May 6, 2022 | OPINION | By Javier Cantu

Colorado College is a weird place for Mexicans. We don’t fit into the culture. This is especially the case for those of us who come from the borderland region. We’re not outdoorsy, we don’t ski, and we don’t play stump.

Mexican Americans see and understand two sides of the spectrum, and never truly fit into either. The discomfort from trying to fit in a culture so alien to you is very real. It is a feeling and experience no American school, teacher, or parent will ever prepare you for. It is known as  imposter syndrome: it’s when your mind plays tricks on you and makes you doubt whether you truly belong at a high-level, private institution.

It is also that thing that has made many Mexicans doubt whether they belong in the United States—many of them found that completely abandoning the Spanish language and Mexican Catholic cultural tradition was necessary if they were to survive in the American empire. The effects of this are extensive and diverse, and certainly merits psychological-linguistic-historical research.

I am by no means trying to totalize the experience of all first-generation Mexicans at CC or in higher-education institutions. Some matriculate into higher education easier than others. Some hold on to the language and culture more than others. It is truly a case-to-case basis, so everyone’s individual experience must be considered.

I learned English and Spanish simultaneously during my crucial developmental stages. From ages zero through four, the first language I heard was Spanish. After I entered Pre-K, I was placed in an ESL program where classes were bilingual up until the third grade. This certainly affected my speech and writing abilities (I find myself fumbling my words in both languages sometimes, and sometimes my speech isn’t as fluid as I want it to because I have a hard time finding the translation for a word I do not know in one language).

Most people tell me being bilingual is a blessing, but it is really a double-edged sword. Those people are usually my family, who were fed narratives that all Americans have equal and better opportunities when it comes to education and jobs (maybe when you only have Mexico as a reference point, this narrative becomes enticing).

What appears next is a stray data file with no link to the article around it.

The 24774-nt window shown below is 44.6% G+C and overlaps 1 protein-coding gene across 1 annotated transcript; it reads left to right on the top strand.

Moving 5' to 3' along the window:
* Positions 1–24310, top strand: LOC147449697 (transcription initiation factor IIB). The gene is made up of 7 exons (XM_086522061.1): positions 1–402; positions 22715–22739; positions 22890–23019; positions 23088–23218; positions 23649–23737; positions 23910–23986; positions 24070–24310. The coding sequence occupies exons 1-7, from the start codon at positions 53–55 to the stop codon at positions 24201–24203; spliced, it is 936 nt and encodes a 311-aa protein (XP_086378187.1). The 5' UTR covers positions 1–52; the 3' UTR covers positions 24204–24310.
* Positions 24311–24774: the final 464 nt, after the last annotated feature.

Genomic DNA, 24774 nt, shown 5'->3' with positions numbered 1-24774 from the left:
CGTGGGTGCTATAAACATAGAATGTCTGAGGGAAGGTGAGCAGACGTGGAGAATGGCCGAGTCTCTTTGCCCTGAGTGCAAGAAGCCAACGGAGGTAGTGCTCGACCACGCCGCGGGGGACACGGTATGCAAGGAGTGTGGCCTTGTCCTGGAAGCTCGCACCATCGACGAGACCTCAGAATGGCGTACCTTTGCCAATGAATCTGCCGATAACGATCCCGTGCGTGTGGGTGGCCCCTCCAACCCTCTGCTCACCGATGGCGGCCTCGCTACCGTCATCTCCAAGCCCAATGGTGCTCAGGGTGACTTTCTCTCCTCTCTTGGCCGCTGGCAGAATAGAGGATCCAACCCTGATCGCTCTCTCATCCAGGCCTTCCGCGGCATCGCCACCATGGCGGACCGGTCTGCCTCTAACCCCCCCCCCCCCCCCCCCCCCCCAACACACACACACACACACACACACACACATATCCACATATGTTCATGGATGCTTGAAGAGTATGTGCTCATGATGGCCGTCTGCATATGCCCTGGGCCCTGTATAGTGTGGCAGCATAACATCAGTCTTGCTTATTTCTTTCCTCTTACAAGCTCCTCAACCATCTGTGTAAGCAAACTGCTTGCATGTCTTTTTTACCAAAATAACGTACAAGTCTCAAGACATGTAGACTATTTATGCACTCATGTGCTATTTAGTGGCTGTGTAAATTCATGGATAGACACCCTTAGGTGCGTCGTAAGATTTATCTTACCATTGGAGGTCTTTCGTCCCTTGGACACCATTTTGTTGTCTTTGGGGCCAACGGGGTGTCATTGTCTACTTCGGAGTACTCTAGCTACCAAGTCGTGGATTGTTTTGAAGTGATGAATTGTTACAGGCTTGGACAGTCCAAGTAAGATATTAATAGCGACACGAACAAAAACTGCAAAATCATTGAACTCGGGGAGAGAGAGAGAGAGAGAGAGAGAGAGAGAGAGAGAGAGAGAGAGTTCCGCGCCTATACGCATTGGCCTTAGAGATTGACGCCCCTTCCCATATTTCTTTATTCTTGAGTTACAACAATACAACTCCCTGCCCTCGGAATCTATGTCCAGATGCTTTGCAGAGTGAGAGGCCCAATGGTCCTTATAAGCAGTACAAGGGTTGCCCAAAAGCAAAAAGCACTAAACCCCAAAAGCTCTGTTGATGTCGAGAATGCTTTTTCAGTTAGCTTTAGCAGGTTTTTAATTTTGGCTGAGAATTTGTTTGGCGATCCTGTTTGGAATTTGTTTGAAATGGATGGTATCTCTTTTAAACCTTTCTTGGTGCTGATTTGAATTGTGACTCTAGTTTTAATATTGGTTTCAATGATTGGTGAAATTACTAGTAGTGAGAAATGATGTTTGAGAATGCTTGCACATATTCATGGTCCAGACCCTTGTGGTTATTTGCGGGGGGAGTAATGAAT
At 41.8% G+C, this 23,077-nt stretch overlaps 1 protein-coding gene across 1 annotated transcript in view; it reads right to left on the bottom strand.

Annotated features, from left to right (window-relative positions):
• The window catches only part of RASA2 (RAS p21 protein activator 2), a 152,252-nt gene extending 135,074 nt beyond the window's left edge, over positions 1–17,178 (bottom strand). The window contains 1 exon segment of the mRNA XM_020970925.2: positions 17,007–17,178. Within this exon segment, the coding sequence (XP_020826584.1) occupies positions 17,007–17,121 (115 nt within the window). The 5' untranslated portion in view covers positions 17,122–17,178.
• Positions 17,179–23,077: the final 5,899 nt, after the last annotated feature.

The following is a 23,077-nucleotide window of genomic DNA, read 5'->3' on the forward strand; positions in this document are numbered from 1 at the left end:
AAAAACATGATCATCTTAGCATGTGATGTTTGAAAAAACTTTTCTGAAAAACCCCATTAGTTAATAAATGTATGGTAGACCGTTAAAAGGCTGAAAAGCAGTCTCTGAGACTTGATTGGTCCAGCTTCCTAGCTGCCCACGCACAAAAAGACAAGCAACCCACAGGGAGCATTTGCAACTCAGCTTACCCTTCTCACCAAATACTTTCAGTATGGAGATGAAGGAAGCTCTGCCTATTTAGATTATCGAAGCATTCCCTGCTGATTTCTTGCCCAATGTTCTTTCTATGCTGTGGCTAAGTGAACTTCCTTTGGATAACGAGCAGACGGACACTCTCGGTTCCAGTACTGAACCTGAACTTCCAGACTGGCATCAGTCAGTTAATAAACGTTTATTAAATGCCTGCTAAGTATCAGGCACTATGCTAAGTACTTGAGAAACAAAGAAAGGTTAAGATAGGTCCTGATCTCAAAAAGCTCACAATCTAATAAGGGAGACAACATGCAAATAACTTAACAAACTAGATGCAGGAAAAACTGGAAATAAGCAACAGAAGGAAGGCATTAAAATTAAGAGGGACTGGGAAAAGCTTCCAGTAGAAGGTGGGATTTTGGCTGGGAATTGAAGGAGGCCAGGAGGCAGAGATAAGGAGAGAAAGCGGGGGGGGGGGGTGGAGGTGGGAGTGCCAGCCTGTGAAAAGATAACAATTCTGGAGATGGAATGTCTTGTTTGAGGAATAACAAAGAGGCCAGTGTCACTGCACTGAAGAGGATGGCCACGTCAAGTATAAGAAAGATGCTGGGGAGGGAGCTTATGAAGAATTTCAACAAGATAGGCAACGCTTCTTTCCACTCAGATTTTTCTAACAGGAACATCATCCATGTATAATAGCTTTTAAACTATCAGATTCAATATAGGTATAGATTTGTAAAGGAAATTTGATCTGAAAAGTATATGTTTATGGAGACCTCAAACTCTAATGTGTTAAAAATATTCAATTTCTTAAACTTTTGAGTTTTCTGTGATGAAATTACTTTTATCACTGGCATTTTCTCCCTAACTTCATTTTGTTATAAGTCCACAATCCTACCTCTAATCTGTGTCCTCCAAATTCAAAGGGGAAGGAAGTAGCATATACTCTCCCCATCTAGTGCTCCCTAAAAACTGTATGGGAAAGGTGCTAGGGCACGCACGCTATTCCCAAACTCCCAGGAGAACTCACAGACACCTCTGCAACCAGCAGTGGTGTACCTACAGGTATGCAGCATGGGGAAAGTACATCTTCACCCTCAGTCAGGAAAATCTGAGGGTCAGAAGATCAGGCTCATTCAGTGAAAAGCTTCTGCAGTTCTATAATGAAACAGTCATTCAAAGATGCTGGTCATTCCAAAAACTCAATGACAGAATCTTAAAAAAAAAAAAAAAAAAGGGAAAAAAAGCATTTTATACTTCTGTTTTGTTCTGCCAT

My parents were part of this hopeful and unique Gen-X Mexican generation that at this point had been indoctrinated into the mindset that hard work will pave the way towards a life of wealth and success—a wealth and success that looks like middle-class American suburbia, sort of like what happened after World War II. I sometimes feel like I might as well be a baby-boomer. My family follows the typical patriarchal nuclear structure and achieved upwards social-economic mobility by buying their own home. In this way, I do not feel too disconnected from the broader experience at CC. After all, there are plenty of parallels between the experiences of Mexican and American working- and middle-class families.

What are your options as a first generation Mexican American from the border? For those of us who graduate from an American high school and decide to pursue higher-ed, here is the reality:  you end up in a state or private university (and this means usually away from home, as that is where you’ll find better and more opportunities). If you come from a Texan public school like me, your odds of getting into a top state university such as University of Texas or Texas A&M are favorable if you are in the top 7-15% of your class (which is measured by your GPA).

If you are poor (your family makes below a certain income level) and identify as a Hispanic/Latino/Mexican American minority, and you performed well in school (your GPA, volunteer/extracurriculars and standardized test scores are stellar) your chances of getting a full-ride or a near-full ride into an Ivy League or one of the Quest Bridge partner schools are great. For those of us in the lower and middle classes that must take out loans because we do not attend a needs-blind school, we must plan out our futures around paying off those loans and accept the fact that to achieve upwards mobility in America, and win “the game,” you must indebt yourself even more.

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